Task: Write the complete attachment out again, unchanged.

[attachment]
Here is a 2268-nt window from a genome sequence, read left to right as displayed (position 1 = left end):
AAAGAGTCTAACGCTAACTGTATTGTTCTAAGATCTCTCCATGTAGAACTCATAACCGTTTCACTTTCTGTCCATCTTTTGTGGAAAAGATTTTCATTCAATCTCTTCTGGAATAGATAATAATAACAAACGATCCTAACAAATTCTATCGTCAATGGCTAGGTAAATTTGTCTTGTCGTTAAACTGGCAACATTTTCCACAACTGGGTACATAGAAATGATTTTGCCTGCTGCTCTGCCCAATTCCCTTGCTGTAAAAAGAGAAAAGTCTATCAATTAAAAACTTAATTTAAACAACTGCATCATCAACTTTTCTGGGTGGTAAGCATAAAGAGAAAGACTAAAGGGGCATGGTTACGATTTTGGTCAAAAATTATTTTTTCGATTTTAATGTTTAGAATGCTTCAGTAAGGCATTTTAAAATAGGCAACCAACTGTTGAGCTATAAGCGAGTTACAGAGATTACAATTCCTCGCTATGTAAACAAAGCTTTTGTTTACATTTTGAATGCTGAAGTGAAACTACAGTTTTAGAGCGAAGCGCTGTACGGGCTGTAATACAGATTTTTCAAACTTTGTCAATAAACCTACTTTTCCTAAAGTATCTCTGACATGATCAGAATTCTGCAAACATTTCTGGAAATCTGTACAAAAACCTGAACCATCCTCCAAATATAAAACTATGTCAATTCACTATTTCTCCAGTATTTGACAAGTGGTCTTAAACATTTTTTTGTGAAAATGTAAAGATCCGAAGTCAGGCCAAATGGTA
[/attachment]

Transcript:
Here is a 2268-nt window from a genome sequence, read left to right as displayed (position 1 = left end):
AAAGAGTCTAACGCTAACTGTATTGTTCTAAGATCTCTCCATGTAGAACTCATAACCGTTTCACTTTCTGTCCATCTTTTGTGGAAAAGATTTTCATTCAATCTCTTCTGGAATAGATAATAATAACAAACGATCCTAACAAATTCTATCGTCAATGGCTAGGTAAATTTGTCTTGTCGTTAAACTGGCAACATTTTCCACAACTGGGTACATAGAAATGATTTTGCCTGCTGCTCTGCCCAATTCCCTTGCTGTAAAAAGAGAAAAGTCTATCAATTAAAAACTTAATTTAAACAACTGCATCATCAACTTTTCTGGGTGGTAAGCATAAAGAGAAAGACTAAAGGGGCATGGTTACGATTTTGGTCAAAAATTATTTTTTCGATTTTAATGTTTAGAATGCTTCAGTAAGGCATTTTAAAATAGGCAACCAACTGTTGAGCTATAAGCGAGTTACAGAGATTACAATTCCTCGCTATGTAAACAAAGCTTTTGTTTACATTTTGAATGCTGAAGTGAAACTACAGTTTTAGAGCGAAGCGCTGTACGGGCTGTAATACAGATTTTTCAAACTTTGTCAATAAACCTACTTTTCCTAAAGTATCTCTGACATGATCAGAATTCTGCAAACATTTCTGGAAATCTGTACAAAAACCTGAACCATCCTCCAAATATAAAACTATGTCAATTCACTATTTCTCCAGTATTTGACAAGTGGTCTTAAACATTTTTTTGTGAAAATGTAAAGATCCGAAGTCAGGCCAAATGGTA